Determining “Good” Foods vs. “Bad” Foods

By November 13, 2013Featured, MSG
magic 8 ball

Is a Magic 8 Ball More Reliable than Some Internet Sources?

As children, my friends and I loved playing with a Magic 8 Ball. (For those not familiar, it is a Mattel-made toy used for “fortune-telling” or seeking the truth or advice. Kind of like an Ouija board, but it did not “freak” us out! The Magic 8 Ball was fun and entertaining when we got together at birthday parties or sleep-overs.)

Was it accurate in telling the truth? Pshaw! I think not – now that I know better. Given that we are well into the 21st century, consumers often turn to the Internet as a means of learning the truth about a range of topics, and like the popular toy of my childhood, information that can be found online is often just as inaccurate or misleading.

In particular, let’s stick with my areas of expertise and take a look at what information is “out there” about good foods and bad foods. It is incumbent on consumers to evaluate what they are reading and determine whether to take the information at face value.

  • Are eggs bad for my heart?
  • Can carbohydrates like potatoes make you fat?
  • Can allergic reactions be triggered by monosodium glutamate (MSG)?
  • Will gluten-free foods help you lose weight?
  • Should dieters avoid nuts since they contain so much fat?

Although there may be contradictory information online about the examples I have listed, here are the truths as I see them, based on sound science.

Are eggs bad for my heart?

Poor maligned eggs. They have had more ups and downs than a yo-yo. However, according to the American Egg Board, “More than 40 years of research have shown that healthy adults can enjoy eggs without significantly impacting their risk of heart disease.” Eggs are an excellent source of protein, and for those who need to closely monitor their cholesterol intake, egg whites are protein packed and are cholesterol-free!

Can carbohydrates like potatoes make you fat?

Potatoes, which are a source of complex carbohydrates, contain a number of key nutrients such as potassium, fiber, vitamin C, iron, magnesium and phosphorus to name a few. Sweet potatoes also offer beta-carotene as a bonus. Potatoes can and should be incorporated into a balanced diet to provide energy and keep your hunger satisfied.

Can allergic reactions be triggered by monosodium glutamate (MSG)?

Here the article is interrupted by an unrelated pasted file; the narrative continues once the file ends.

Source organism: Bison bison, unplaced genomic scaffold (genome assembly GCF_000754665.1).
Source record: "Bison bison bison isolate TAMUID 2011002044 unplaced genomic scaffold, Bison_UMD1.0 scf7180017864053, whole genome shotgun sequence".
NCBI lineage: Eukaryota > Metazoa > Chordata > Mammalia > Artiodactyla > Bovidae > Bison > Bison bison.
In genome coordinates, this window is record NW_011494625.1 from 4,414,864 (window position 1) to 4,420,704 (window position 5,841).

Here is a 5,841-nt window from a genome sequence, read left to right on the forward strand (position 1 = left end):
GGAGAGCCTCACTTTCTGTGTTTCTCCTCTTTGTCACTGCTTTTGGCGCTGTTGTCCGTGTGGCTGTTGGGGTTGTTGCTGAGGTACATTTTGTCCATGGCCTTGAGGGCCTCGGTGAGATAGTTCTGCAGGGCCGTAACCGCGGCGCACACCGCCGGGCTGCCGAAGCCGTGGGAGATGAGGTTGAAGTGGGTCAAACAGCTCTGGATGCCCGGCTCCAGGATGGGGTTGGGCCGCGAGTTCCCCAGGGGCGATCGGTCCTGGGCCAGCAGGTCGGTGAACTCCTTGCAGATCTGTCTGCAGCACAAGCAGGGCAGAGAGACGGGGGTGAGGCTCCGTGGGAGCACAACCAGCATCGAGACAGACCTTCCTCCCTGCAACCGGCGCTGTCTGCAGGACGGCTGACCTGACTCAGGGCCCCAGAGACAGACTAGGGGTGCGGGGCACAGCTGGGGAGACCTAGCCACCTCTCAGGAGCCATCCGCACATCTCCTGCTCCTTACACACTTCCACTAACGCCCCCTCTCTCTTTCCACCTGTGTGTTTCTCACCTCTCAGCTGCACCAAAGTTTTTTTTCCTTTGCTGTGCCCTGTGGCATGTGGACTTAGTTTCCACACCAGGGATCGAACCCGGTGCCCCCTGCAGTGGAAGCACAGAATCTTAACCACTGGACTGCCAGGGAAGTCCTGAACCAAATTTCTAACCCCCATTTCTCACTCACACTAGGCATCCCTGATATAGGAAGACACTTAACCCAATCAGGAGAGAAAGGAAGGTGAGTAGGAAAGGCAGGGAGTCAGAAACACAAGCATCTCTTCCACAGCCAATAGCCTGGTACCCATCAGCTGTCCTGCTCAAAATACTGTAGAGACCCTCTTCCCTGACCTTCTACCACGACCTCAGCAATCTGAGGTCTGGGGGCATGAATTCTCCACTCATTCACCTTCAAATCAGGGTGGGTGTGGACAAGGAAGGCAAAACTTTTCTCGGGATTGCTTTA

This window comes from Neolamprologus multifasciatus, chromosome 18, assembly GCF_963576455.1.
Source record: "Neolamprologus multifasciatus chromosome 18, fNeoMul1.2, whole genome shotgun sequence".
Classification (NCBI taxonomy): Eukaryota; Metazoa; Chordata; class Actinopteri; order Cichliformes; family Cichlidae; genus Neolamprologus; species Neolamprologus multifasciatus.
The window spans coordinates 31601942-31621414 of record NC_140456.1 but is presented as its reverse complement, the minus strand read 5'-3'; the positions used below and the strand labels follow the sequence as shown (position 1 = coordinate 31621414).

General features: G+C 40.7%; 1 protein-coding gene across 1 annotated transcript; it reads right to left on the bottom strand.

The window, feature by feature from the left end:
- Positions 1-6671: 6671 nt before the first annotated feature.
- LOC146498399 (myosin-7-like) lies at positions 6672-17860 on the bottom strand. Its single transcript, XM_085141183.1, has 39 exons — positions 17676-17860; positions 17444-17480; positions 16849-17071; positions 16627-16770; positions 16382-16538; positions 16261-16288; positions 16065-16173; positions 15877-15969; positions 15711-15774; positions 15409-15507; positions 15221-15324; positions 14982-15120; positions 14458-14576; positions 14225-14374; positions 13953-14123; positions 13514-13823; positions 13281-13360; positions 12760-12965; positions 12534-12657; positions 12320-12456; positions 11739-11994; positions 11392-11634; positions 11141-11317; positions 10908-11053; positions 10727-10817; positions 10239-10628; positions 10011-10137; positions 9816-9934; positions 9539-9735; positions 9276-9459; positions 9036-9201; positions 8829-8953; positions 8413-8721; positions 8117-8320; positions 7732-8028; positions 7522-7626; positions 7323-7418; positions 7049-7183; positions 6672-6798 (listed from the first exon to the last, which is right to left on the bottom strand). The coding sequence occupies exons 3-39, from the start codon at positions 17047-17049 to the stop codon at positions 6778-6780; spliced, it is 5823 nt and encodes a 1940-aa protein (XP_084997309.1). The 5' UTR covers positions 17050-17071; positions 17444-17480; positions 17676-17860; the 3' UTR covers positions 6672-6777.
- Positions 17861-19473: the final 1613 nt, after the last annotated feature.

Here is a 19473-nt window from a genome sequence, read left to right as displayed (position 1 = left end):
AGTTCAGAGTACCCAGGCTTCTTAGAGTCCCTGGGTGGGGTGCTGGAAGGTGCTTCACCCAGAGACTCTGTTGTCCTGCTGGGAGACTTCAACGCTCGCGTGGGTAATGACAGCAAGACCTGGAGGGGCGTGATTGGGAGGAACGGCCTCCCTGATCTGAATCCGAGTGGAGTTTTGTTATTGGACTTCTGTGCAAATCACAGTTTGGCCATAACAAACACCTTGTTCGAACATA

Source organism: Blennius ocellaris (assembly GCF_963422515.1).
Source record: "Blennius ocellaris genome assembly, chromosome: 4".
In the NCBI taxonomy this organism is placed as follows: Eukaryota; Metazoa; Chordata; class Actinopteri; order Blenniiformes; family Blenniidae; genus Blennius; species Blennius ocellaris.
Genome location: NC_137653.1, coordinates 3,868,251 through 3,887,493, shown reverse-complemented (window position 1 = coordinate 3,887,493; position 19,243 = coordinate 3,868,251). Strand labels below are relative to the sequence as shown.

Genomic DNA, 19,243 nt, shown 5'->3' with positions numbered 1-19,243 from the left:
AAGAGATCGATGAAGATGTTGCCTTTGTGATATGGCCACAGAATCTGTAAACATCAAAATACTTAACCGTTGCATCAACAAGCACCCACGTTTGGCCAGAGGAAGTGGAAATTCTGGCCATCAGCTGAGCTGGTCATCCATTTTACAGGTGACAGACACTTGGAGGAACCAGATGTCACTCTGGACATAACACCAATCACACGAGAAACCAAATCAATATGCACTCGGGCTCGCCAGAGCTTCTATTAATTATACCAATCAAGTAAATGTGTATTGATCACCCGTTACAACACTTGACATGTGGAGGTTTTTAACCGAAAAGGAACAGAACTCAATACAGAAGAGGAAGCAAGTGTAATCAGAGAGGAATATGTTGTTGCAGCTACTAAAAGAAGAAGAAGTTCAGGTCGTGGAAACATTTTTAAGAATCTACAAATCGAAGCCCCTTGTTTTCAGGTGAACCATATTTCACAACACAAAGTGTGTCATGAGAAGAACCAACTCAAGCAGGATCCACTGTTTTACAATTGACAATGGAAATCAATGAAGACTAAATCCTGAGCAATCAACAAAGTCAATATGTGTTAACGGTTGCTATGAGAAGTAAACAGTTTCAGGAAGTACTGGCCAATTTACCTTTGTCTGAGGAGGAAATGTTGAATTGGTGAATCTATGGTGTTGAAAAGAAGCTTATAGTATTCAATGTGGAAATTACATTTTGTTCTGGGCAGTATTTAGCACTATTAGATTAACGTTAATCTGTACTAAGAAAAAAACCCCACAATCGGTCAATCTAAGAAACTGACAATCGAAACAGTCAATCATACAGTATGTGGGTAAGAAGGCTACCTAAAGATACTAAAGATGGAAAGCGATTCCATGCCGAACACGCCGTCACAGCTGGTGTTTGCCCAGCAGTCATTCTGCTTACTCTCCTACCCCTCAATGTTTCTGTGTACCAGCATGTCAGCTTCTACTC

Extensive credible scientific research has found no association between consumption of MSG and allergic reactions.  “Monosodium glutamate ‘allergy’: menace or myth?,” Clinical & Experimental Allergy, May 2009, is a review paper that examined all of the available scientific literature relating to the possible role of monosodium glutamate in causing allergic reactions. The researchers concluded, “The current evidence does not suggest that MSG is a significant contributor to asthma, urticaria, angio-oedema or rhinitis.”  For more info on this topic, read this recent article entitled, “MSG – The Special Ingredient That Makes Food Addictively Tasty – Won’t Actually Hurt You.”

Will gluten-free foods help you lose weight?

No! Just because “gluten free” is a hot topic of discussion, gluten free foods still contain calories, and usually the same amount as their traditional counterparts that contain gluten. Gluten (a protein found in wheat, rye and barley) need not be avoided for individuals without celiac disease or a gluten sensitivity. If you have been diagnosed by a physician with either, be aware that “calories are calories” and over-consumption of a gluten-free food will not help you lose weight.

Should dieters avoid nuts since they contain so much fat?

No way! Although nuts do contain fat, it is the healthy types of fat – monounsaturated and polyunsaturated fats. They also are an excellent source of fiber, protein and minerals that can support heart health and keep you “full” longer. Like any other nutrient-rich food that is a concentrated source of calories, they can be incorporated into a healthy weight maintenance or weight-loss diet.

About Kaye Taylor, MS

Kaye is an author and consulting nutritionist with more than 15 years’ experience representing clients in the food industry, providing strategic leadership and consulting on meal planning, recipe development, consumer-focused educational materials relating to food and nutrition, science-based communications, and media relations. Read more about her background on the About page.

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